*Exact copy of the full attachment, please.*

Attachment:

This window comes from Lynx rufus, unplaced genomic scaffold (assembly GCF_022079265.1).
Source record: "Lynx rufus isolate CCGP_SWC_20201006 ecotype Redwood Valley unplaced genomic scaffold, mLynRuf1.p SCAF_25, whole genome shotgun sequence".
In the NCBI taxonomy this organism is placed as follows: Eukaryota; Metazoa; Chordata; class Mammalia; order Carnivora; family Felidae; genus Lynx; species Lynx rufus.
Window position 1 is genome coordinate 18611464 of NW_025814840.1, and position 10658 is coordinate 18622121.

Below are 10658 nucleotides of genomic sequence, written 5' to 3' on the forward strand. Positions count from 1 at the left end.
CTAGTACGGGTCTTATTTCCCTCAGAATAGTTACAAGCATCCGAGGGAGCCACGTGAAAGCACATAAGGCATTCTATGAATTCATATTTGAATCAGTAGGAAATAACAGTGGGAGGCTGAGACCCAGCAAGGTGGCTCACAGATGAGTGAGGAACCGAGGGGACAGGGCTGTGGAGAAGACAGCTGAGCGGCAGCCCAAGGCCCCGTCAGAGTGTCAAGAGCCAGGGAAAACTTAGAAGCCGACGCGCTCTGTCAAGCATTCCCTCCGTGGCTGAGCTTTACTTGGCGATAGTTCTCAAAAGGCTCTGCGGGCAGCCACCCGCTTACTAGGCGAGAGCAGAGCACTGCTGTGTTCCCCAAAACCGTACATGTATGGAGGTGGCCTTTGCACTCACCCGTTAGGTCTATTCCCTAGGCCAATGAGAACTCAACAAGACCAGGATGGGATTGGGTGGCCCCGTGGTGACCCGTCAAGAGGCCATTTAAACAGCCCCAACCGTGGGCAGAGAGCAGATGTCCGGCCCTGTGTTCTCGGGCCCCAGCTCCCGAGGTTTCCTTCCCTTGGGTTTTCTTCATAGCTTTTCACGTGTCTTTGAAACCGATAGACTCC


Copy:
This window comes from Lynx rufus, unplaced genomic scaffold (assembly GCF_022079265.1).
Source record: "Lynx rufus isolate CCGP_SWC_20201006 ecotype Redwood Valley unplaced genomic scaffold, mLynRuf1.p SCAF_25, whole genome shotgun sequence".
In the NCBI taxonomy this organism is placed as follows: Eukaryota; Metazoa; Chordata; class Mammalia; order Carnivora; family Felidae; genus Lynx; species Lynx rufus.
Window position 1 is genome coordinate 18611464 of NW_025814840.1, and position 10658 is coordinate 18622121.

Below are 10658 nucleotides of genomic sequence, written 5' to 3' on the forward strand. Positions count from 1 at the left end.
CTAGTACGGGTCTTATTTCCCTCAGAATAGTTACAAGCATCCGAGGGAGCCACGTGAAAGCACATAAGGCATTCTATGAATTCATATTTGAATCAGTAGGAAATAACAGTGGGAGGCTGAGACCCAGCAAGGTGGCTCACAGATGAGTGAGGAACCGAGGGGACAGGGCTGTGGAGAAGACAGCTGAGCGGCAGCCCAAGGCCCCGTCAGAGTGTCAAGAGCCAGGGAAAACTTAGAAGCCGACGCGCTCTGTCAAGCATTCCCTCCGTGGCTGAGCTTTACTTGGCGATAGTTCTCAAAAGGCTCTGCGGGCAGCCACCCGCTTACTAGGCGAGAGCAGAGCACTGCTGTGTTCCCCAAAACCGTACATGTATGGAGGTGGCCTTTGCACTCACCCGTTAGGTCTATTCCCTAGGCCAATGAGAACTCAACAAGACCAGGATGGGATTGGGTGGCCCCGTGGTGACCCGTCAAGAGGCCATTTAAACAGCCCCAACCGTGGGCAGAGAGCAGATGTCCGGCCCTGTGTTCTCGGGCCCCAGCTCCCGAGGTTTCCTTCCCTTGGGTTTTCTTCATAGCTTTTCACGTGTCTTTGAAACCGATAGACTCC